The researchers conducted face-to-face, standardised interviews in China with 1,424 lung cancer patients and 4,543 healthy controls which aimed to find out about participants’ lifestyles and diets – in particular how much garlic they ate and whether they smoked.
According to the researchers the “effective components in garlic in lung cancer chemoprevention warrant further in-depth investigation.”
To take advantage of any potential anti-cancer benefits from garlic now, certain rules apply. Cut and peel a piece of fresh garlic and let it sit for fifteen minutes before eating it. This time allows for the release of an enzyme (allinase) that produces the anti-cancer compounds.
Allicin compound has to decompose in order to generate a potent antioxidant. The reaction between the sulfenic acid and radicals is as fast as it can get, limited only by the time. Garlic oil and powder supplements are produced by distilling fresh garlic, and then diluting it with other substances rendering them ineffective. This process destroys the majority of allicin in garlic. AlliMAX is the only nutraceutical with a difference as it is the only one to provide the body with a guaranteed 100% yield of pure stabilized allicin extract.
The researchers suggested that diallyl sulphide – a compound released when a garlic bulb sprouts into cloves – may be at the root of garlic’s preventative potential.
Diallyl sulphide is a breakdown of allicin, an antibiotic and anti-fungal compound largely depleted by cooking or pickling.
While the study concentrated primarily on garlic in its raw state, it can also be consumed in tablet, oil, powder, aged and cooked form.
Garlic (allium sativum) is an important ingredient of Chinese medicine and can be found within many traditional herbal remedies and traditional Chinese medicines (TCMs).
Yet proclamations of these health properties can be found outside of China too. The World Health Organisation’s guidelines recommend a dose of around one clove of fresh garlic for adults per day. While garlic tablets are a licensed drug in Germany, where they are prescribed for the treatment of atherosclerosis.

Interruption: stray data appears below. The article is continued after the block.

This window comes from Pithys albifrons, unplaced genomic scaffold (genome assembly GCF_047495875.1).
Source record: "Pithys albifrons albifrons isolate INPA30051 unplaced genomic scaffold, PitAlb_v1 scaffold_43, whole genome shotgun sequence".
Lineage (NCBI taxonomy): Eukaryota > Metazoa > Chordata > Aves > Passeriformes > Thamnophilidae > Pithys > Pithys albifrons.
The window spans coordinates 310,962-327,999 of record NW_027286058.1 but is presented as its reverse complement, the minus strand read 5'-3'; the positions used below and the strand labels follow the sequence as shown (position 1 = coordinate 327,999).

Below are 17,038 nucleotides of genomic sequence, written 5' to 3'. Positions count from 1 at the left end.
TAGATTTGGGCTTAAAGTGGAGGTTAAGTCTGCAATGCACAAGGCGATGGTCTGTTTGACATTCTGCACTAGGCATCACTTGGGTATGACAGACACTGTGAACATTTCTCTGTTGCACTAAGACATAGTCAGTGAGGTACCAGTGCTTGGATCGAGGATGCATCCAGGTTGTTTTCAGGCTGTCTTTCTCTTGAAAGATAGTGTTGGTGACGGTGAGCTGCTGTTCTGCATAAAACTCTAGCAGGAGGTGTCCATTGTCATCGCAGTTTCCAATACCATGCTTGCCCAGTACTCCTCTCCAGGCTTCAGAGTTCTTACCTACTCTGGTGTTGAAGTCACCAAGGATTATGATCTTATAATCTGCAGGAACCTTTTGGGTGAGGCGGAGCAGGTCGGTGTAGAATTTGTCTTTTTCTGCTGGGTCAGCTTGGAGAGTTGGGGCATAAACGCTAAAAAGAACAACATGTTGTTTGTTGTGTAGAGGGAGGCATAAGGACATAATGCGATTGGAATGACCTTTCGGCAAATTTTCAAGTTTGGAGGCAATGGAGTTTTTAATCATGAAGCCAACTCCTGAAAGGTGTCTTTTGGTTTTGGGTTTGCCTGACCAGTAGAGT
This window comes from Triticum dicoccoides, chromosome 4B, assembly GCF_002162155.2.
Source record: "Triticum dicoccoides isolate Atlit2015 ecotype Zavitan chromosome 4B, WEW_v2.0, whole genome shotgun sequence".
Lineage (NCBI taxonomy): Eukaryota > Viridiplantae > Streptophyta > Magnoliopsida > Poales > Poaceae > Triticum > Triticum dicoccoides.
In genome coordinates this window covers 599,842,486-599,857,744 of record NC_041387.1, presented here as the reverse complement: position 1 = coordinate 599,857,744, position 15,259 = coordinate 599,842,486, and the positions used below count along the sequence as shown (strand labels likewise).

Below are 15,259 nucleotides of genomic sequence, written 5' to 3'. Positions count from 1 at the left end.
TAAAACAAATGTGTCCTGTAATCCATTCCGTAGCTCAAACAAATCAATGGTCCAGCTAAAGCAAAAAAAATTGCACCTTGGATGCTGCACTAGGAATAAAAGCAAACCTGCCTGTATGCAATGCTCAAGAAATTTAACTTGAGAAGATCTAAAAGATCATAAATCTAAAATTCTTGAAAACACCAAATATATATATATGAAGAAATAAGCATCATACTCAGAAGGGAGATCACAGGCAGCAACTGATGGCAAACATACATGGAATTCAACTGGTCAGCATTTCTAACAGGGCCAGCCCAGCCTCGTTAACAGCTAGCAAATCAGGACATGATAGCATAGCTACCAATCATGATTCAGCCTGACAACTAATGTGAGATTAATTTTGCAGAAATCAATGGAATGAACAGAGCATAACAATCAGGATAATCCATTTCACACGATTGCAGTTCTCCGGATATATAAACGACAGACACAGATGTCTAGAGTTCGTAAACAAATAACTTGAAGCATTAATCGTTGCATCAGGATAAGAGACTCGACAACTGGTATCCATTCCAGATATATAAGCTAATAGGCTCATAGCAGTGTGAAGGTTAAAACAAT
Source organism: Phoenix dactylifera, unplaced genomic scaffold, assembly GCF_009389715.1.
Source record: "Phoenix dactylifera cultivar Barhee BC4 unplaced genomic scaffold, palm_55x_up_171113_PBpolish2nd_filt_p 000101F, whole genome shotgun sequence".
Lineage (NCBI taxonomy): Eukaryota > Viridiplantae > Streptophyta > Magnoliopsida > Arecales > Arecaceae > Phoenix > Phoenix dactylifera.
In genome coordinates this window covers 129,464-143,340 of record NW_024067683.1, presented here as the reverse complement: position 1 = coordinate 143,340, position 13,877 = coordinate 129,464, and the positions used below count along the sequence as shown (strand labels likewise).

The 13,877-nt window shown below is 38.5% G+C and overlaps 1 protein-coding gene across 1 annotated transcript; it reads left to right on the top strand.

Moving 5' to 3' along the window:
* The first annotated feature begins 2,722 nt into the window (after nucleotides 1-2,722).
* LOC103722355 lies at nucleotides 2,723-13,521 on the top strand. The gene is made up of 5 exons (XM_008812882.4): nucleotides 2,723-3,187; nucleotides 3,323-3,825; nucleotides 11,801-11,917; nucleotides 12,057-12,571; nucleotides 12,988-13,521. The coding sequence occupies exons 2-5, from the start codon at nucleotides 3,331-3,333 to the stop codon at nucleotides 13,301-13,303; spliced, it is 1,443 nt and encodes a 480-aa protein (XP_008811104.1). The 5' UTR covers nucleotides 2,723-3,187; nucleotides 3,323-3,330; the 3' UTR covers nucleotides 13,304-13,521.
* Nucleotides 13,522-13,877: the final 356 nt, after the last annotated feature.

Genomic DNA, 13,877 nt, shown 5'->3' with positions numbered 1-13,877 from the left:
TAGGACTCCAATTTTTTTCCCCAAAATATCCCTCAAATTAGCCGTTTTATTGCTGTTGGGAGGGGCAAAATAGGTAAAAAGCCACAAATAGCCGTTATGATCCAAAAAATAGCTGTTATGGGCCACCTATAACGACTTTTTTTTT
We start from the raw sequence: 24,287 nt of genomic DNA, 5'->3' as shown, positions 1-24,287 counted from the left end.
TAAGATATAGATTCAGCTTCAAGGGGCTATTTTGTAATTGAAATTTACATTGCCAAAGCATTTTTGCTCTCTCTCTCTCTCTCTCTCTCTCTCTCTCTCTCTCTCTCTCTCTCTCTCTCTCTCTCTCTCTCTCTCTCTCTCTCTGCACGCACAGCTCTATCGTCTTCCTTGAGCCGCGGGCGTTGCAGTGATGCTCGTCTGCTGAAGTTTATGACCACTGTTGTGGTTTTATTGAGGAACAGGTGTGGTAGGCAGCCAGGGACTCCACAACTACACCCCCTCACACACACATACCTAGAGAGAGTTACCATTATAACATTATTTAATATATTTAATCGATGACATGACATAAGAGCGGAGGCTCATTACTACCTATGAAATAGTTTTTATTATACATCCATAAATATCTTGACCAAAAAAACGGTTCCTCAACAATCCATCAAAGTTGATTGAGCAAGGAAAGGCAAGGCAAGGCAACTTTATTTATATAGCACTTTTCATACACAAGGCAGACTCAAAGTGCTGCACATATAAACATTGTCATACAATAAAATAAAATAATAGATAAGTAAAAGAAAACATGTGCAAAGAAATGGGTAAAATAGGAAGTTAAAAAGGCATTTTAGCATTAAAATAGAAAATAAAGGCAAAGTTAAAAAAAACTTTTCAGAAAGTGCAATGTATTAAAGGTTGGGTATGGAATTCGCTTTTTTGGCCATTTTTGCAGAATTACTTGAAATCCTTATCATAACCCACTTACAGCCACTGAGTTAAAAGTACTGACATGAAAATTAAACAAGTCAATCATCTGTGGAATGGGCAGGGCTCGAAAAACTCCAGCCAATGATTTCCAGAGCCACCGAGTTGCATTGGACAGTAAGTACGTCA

Most of us buy garlic at a supermarket. We don’t know what kind it is, how fresh it is or where it’s grown. But there’s a good chance it comes from China, which produces 75 percent of the world’s supply — and whose food exports have come under scrutiny after recent discoveries of tainted pet food ingredients, toothpaste and more.
According to Euromonitor International, China produced 13,719,1000 tonnes of the world’s 17,789,7000 tonne supply of garlic in 2012.
Garlic is the United States’ biggest fresh-vegetable import from China, which sent 138 million pounds of it worth more than $70 million last year. The U.S. also gets small amounts from Mexico, Argentina and about 15 other countries.
The U.S. Department of Agriculture’s Foreign Agricultural Service says dehydrated Chinese garlic imports increased 384 percent in the past 10 years. Independent lab tests found “high levels of lead, arsenic and added sulfites in two supermarket-brand imported garlic powders from store shelves.”
My advice is to buy garlic locally if you can and avoid chinese garlic whenever possible.
Marco Torres is a research specialist, writer and consumer advocate for healthy lifestyles. He holds degrees in Public Health and Environmental Science and is a professional speaker on topics such as disease prevention, environmental toxins and health policy.